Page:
Advice for Patients and Family

Managing schizophrenia is a significant challenge. The immediate people effected are the patient himself and his family. Though I do not consider myself to be 100% cured, yet I feel that I am content with my life. It is almost 10 years since I was admitted in hospital for my first break. I have learned a lot through my experience with the disease. In this post I will be discussing some tips that may be helpful in coping with this mental disorder.

First of all, the family need to be patient. The disease take some time to develop and may take a considerably more time to recover. There is no magic pill. The medicine will also take time to relieve the symptoms. The family should realize that the thinking process of the patient is not the same as normal individuals. It is not the case that you tell the patient that you are thinking illogically and the patient accept that and that is end of it. Every patient goes into this illness in his own way and will recover in his own way.

The main advice for the patient is self counseling and self arguments. You may be extremely unlucky that you have been diagnosed with this serious illness, but that is not the end of life. Try to systematize your delusions. Try to identify those thoughts that do not make sense. Try to indulge in other healthy and interesting activities. Explore you interests and activities you enjoy. Make daily, weekly etc goals and chase them. Be proactive. Discuss your delusions with someone close to you. You may write them in a diary or start a blog like me.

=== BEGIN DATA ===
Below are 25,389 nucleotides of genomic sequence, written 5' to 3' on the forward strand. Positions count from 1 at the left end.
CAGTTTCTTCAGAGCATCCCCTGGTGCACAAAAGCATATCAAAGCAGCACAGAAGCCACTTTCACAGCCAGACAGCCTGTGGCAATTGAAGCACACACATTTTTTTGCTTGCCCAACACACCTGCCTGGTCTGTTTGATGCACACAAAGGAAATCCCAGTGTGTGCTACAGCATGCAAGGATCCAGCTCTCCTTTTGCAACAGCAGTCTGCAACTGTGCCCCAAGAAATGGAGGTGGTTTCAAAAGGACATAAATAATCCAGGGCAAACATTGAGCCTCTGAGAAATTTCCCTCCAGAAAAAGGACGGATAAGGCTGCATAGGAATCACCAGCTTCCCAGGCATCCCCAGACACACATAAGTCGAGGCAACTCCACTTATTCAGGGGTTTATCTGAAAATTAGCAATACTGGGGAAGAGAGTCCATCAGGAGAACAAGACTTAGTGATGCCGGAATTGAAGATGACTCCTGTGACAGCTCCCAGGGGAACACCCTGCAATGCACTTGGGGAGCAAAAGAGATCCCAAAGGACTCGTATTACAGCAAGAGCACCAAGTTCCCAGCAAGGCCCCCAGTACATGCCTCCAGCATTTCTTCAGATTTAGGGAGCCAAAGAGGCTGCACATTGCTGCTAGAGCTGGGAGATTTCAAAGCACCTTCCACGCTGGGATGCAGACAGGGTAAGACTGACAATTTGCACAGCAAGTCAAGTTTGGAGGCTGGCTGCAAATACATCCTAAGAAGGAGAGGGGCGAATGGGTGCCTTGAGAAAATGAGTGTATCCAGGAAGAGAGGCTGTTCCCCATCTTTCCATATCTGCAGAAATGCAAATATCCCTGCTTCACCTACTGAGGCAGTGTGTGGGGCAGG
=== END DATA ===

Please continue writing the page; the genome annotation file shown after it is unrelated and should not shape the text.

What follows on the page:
If the medicine is not helping in relieving the symptoms, discuss with your doctor. It may take some time that you find the combination that works right for you. If the physician is not receptive, change the physician. I usually prefer the clinical psychologist over psychiatrist. The disease can be very well managed and the patients can spend healthy life. It may be the most serious disease in psychiatry but your fate is not doomed for good. Many people with this illness has demonstrated that they can very well be on the road to successful rehabilitation. Many such stories can be found on internet, books etc.

The main difficulty facing the family is how to handle the psychosis. The only thing that you can do is to keep silent and listen. The patient will believe in his delusion as the only truths. You can’t argue with the patient. The things may be obviously wrong and non sense to you, but those would be making perfect sense to the patient. If you want to correct him or streamline his thoughts and delusions, talk to the patient when he is in light mode. Try to make him realize his delusions gradually. He may systematize some of those. I personally think that my delusions will never be systematized completely. I keep on developing new one as I shed the old ones!

The last point that I wanted to discuss is the forced medication specially injections. I have been forced a few times and I consider them to be worst parts of my life. The shrinks may have different opinion on those but in my opinion these are violation of human rights and dignity. If the life of patient or someone else is in danger then they may be enforced. I never committed violence during my psychosis, but violence was committed against me by forced medication. My only message is to stop those. We are as human as any one else on this planet.

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